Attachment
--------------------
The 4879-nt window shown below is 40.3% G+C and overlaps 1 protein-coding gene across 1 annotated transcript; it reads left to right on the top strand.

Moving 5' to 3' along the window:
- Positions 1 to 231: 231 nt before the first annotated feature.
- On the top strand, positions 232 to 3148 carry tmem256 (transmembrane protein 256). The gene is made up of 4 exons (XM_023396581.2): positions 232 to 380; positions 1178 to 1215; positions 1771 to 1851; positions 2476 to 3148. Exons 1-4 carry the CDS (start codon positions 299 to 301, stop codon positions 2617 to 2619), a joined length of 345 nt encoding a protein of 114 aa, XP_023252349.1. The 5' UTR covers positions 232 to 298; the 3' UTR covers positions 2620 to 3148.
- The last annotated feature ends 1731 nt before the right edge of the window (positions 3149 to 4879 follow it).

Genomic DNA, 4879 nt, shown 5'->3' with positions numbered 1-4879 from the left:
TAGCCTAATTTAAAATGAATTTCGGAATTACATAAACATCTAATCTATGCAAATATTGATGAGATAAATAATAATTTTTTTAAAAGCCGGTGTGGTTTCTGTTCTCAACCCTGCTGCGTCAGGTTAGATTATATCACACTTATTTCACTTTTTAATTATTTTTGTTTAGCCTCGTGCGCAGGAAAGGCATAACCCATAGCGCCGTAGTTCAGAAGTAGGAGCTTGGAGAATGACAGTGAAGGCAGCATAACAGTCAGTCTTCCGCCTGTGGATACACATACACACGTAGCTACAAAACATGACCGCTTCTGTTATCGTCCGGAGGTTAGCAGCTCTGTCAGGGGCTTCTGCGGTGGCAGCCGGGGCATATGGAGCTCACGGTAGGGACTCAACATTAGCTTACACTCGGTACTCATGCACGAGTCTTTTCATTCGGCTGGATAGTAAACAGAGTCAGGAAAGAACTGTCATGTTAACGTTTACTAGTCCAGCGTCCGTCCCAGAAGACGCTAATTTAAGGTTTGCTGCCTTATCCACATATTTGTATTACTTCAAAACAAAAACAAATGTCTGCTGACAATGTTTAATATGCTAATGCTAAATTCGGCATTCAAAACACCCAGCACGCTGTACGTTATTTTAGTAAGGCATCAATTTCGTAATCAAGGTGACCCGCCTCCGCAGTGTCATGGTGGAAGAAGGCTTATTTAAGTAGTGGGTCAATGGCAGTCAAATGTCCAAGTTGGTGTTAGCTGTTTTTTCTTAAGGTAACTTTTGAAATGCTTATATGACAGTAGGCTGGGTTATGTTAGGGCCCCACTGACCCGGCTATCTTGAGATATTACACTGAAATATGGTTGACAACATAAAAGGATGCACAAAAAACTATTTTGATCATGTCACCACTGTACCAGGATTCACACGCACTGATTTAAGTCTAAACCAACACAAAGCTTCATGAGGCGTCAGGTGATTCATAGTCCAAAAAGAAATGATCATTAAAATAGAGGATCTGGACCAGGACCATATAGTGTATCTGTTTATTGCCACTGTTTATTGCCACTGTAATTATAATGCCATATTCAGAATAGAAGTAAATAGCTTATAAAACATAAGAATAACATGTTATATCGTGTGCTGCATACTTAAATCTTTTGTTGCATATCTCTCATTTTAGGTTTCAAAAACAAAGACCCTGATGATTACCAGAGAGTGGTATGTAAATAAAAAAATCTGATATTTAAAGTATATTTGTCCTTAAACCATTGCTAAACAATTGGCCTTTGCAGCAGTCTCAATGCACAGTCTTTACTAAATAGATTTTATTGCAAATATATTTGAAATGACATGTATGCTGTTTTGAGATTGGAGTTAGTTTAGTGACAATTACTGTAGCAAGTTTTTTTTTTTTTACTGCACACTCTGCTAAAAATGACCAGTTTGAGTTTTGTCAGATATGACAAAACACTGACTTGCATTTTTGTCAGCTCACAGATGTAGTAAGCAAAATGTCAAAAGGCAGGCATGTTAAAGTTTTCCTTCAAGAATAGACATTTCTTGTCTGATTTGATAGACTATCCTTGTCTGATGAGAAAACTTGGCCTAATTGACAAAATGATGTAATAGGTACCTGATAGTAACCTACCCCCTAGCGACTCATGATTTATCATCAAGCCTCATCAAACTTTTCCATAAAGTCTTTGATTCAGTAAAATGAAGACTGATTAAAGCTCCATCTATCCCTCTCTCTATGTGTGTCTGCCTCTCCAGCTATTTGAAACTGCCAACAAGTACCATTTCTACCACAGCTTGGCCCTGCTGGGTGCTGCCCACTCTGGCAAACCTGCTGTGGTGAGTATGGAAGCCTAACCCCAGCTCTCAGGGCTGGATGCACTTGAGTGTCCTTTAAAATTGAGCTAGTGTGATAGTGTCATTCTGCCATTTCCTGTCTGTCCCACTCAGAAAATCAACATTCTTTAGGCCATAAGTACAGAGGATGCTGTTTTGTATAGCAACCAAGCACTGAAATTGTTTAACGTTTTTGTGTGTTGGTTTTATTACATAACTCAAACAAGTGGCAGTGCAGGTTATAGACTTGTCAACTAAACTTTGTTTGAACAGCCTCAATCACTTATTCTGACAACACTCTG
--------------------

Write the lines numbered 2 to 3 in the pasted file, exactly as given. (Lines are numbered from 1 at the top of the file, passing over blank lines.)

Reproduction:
Moving 5' to 3' along the window:
- Positions 1 to 231: 231 nt before the first annotated feature.